Jessie Schreiber started out at Ibotta as an intern, unaware of the existence of sales operations. But with a passion for solving problems, Jessie says she was destined to get into the field. Sure enough, she’s now driving success at Ibotta as Director of Sales Operations. I was interested to hear more about Jessie’s close relationship with sales enablement and how they work together on specific projects. Jessie also told me about her onboarding process, measuring success in sales ops, and how to take tools away from the sales team as smoothly as possible. After giving me a rundown of her role at Ibotta, the interview began…
Rory Brown (RB): Can you tell us about your role at Ibotta?
Jessie Schreiber (JS): My role at Ibotta encompasses standard sales ops functions like vendor contract management, tool and system enhancements and partnering with sales enablement and other teams to help with their initiatives such as commissions, quota setting, account transitions. I also manage our project management office here and I manage a few of our resources on the Salesforce team as well.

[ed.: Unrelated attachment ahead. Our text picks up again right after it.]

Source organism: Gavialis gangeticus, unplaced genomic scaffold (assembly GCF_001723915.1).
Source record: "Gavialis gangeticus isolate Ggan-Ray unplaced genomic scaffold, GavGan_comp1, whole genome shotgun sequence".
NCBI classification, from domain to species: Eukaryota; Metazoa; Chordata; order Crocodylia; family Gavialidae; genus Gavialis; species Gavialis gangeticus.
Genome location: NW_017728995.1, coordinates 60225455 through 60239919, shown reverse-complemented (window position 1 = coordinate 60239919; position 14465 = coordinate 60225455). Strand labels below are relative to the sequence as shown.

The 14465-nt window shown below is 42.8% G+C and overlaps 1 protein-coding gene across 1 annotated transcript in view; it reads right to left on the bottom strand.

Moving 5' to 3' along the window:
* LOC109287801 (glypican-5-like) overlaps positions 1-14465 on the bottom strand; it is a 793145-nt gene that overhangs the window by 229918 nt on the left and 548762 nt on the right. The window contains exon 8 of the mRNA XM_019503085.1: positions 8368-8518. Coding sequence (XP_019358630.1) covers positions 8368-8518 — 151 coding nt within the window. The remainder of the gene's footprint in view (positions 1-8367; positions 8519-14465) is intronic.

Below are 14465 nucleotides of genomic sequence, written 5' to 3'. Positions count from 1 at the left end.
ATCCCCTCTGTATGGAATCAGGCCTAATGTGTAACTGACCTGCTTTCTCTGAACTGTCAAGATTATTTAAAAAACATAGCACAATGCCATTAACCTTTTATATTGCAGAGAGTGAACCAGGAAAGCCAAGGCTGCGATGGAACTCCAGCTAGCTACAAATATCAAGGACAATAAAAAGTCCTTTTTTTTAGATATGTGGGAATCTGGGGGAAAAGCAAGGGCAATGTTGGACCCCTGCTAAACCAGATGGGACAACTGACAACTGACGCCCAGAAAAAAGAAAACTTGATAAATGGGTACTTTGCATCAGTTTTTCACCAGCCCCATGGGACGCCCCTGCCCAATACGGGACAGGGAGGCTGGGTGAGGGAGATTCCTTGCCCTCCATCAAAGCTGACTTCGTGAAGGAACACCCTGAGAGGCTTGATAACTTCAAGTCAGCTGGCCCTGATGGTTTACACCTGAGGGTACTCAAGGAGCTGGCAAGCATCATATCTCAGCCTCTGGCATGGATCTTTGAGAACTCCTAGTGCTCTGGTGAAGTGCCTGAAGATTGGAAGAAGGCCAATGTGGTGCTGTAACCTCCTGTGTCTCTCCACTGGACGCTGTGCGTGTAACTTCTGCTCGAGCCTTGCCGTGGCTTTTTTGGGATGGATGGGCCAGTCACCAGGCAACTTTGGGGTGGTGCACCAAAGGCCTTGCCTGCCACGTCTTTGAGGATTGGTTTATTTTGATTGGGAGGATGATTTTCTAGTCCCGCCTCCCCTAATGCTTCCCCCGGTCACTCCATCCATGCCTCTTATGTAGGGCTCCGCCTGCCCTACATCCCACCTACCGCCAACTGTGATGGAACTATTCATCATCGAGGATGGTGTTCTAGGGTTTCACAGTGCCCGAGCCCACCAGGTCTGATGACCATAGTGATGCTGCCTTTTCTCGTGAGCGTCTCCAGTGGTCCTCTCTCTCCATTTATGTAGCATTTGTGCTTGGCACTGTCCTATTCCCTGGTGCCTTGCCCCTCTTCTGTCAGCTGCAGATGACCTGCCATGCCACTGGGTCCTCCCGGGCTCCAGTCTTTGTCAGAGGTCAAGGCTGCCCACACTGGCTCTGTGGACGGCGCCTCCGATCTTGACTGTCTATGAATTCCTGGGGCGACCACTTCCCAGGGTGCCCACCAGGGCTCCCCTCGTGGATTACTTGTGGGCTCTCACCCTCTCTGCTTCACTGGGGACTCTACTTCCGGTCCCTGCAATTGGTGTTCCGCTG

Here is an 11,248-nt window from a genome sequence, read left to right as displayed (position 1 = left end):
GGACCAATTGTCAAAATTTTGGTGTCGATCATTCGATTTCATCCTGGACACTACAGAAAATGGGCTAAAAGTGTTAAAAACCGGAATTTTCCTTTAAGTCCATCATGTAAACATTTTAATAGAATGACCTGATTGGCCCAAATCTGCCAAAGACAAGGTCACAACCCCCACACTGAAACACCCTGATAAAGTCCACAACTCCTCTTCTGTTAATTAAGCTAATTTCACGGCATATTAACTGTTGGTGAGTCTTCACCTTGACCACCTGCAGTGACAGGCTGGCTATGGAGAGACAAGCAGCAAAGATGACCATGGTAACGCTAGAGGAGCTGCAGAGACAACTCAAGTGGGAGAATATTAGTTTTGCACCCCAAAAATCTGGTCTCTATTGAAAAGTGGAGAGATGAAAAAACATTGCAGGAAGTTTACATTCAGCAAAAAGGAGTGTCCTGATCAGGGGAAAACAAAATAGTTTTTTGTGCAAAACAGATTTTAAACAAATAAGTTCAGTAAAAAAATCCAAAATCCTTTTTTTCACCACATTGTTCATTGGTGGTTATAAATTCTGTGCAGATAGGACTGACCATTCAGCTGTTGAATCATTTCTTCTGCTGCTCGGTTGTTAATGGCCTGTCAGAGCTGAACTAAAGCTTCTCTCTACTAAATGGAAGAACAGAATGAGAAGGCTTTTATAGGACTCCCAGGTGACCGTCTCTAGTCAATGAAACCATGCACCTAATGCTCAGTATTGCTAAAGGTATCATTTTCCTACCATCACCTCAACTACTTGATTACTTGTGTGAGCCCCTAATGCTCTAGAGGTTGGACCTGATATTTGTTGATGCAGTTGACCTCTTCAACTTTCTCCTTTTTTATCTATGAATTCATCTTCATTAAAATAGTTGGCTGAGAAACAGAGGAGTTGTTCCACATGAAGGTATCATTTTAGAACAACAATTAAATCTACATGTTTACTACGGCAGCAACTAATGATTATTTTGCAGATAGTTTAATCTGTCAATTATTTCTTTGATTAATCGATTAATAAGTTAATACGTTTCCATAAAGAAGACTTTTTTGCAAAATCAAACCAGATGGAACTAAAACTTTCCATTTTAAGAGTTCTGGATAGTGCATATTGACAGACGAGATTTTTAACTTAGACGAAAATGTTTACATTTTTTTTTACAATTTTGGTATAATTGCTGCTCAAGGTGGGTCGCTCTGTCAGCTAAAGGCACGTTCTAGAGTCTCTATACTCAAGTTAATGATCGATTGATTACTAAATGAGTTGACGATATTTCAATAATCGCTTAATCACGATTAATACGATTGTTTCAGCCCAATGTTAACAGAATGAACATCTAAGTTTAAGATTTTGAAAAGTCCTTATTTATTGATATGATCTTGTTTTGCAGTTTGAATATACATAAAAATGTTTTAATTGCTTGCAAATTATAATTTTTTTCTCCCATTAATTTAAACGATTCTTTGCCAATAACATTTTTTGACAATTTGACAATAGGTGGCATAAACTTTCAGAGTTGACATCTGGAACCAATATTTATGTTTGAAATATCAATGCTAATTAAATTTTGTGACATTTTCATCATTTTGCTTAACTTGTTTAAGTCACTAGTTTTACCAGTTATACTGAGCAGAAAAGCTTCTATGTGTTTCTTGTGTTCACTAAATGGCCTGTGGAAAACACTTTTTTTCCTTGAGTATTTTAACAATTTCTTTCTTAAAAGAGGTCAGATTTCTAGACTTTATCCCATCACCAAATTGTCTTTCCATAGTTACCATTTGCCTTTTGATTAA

RB: Great, thanks for that. How did you make your way into sales operations?
JS: I didn’t know it existed until about 4 years ago. I first joined Ibotta as an intern after college. I was on the account management path when along the way, I discovered I didn’t want to be 100% client-facing. Instead, I was interested in solving internal problems, so I went down the more technical account manager route. I think I was destined to get into sales ops because my boss is an operations guru with 20 years of experience. When I started working with him, I started thinking very differently and saw a huge gap at the organisation. He had it in his head all along and jumped when there was an opportune moment to introduce both sales operations and sales enablement.
RB: Brilliant. And what title do you report into?
JS: I report to the SVP of operations.
RB: Since you’ve mentioned sales enablement, it would be great to start by talking about how sales ops and enablement support each other, and where one stops and the other begins.